Pure white magic




















By April (1962) Jack had recovered sufficiently to be able to return to Cambridge. I drove him there one Monday, and for fun we stopped on the outskirts of the Duke of Bedford's great Woburn estate and entered the woods by a small gate. Almost nervously law-abiding, he was rather unwilling to do this because it was marked "Private," but I assured him that trespassing was no crime in English law, that the trespasser must simply leave when asked to and could only be sued for any damage done. We walked with some hesitation along a narrow path through a wood and suddenly found ourselves in a glade surrounded by a number of miniature deer. Jack was entranced. "You know, while I was writing the Narnia books, I never imagined anything as lovely as this," he said. We sat on a fallen tree trunk, and Jack gazed radiantly at the elegant little animals and adored the God who had created them. "Pure white magic," he said when we had returned to the car.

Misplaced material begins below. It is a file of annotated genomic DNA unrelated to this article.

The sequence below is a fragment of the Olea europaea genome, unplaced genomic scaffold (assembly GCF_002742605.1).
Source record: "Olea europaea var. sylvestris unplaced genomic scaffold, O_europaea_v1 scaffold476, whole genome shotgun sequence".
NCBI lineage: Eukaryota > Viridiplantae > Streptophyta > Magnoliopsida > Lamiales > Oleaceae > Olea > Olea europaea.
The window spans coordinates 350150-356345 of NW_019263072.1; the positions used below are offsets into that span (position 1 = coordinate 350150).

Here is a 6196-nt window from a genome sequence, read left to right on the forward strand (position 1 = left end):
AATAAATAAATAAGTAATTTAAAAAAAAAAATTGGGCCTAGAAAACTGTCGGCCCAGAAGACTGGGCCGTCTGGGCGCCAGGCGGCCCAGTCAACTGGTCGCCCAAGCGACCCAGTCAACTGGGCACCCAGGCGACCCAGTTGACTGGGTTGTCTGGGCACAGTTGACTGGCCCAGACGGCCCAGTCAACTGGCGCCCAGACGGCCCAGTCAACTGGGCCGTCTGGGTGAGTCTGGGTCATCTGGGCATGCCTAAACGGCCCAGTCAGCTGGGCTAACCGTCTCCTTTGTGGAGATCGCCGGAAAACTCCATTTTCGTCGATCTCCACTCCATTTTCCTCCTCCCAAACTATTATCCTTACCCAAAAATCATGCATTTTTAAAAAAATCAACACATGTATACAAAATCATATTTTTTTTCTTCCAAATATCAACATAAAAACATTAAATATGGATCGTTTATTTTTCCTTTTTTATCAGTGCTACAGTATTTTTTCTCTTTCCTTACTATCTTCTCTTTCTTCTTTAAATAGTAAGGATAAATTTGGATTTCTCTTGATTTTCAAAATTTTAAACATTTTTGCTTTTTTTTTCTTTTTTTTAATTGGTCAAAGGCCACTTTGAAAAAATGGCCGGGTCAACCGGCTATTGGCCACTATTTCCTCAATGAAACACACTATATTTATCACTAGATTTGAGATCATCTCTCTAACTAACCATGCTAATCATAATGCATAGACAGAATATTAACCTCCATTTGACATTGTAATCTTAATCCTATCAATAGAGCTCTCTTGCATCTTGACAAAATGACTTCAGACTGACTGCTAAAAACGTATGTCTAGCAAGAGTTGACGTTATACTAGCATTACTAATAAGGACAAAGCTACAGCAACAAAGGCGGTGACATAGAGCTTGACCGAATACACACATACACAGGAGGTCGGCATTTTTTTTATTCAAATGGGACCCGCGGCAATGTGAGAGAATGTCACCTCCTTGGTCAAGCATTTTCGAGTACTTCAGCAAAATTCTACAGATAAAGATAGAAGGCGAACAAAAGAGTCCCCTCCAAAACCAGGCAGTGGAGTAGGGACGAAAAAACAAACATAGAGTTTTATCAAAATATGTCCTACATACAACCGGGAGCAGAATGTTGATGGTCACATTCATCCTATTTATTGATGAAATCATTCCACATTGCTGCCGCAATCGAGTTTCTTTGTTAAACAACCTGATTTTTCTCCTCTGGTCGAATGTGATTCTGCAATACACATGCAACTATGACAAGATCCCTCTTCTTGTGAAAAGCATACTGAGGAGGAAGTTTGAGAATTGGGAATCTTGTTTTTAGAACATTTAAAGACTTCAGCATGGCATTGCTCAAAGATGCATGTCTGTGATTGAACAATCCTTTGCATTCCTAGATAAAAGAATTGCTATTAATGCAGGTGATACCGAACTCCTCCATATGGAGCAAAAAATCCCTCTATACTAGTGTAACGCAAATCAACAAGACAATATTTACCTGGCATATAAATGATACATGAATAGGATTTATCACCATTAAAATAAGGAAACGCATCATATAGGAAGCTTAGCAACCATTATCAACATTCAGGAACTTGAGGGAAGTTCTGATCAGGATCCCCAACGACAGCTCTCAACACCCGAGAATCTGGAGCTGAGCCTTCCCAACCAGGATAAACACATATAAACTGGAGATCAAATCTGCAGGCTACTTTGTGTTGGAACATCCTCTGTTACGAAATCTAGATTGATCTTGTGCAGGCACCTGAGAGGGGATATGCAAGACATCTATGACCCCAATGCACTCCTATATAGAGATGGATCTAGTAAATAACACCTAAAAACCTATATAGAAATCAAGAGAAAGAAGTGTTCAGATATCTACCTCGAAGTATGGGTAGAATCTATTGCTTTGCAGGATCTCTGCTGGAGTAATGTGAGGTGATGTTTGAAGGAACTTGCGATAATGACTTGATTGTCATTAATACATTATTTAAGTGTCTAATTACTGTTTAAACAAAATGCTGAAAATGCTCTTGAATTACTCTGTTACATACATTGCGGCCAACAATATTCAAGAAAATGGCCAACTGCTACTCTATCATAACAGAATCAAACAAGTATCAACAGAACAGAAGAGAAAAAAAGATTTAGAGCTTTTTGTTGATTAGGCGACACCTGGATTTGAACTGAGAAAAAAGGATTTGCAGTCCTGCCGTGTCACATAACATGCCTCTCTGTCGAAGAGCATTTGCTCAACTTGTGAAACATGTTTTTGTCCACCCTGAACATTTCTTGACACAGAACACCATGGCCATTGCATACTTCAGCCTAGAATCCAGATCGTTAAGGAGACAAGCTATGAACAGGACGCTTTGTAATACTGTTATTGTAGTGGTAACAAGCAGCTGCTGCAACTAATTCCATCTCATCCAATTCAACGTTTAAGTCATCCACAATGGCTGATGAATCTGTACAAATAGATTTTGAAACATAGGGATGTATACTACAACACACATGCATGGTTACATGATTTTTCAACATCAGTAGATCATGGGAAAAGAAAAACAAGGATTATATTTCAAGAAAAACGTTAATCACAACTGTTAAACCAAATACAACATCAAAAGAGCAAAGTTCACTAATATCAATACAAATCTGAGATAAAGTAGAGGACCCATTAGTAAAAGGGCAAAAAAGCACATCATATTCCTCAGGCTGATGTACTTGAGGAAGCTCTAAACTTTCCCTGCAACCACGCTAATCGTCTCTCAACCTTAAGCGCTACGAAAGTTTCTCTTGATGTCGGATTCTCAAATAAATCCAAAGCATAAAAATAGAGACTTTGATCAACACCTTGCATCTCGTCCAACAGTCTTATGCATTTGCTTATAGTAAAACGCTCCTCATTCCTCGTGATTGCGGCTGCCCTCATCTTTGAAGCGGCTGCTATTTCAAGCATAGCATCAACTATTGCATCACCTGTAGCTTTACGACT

On another occasion, I drove him back from Cambridge, again via Woburn. We went in through the same private gate, but there were no deer this time. "Well," said Jack, "as I found once before, you can't expect the same miracle twice."

From Jack: A Life of C.S. Lewis, by George Sayer (1988)

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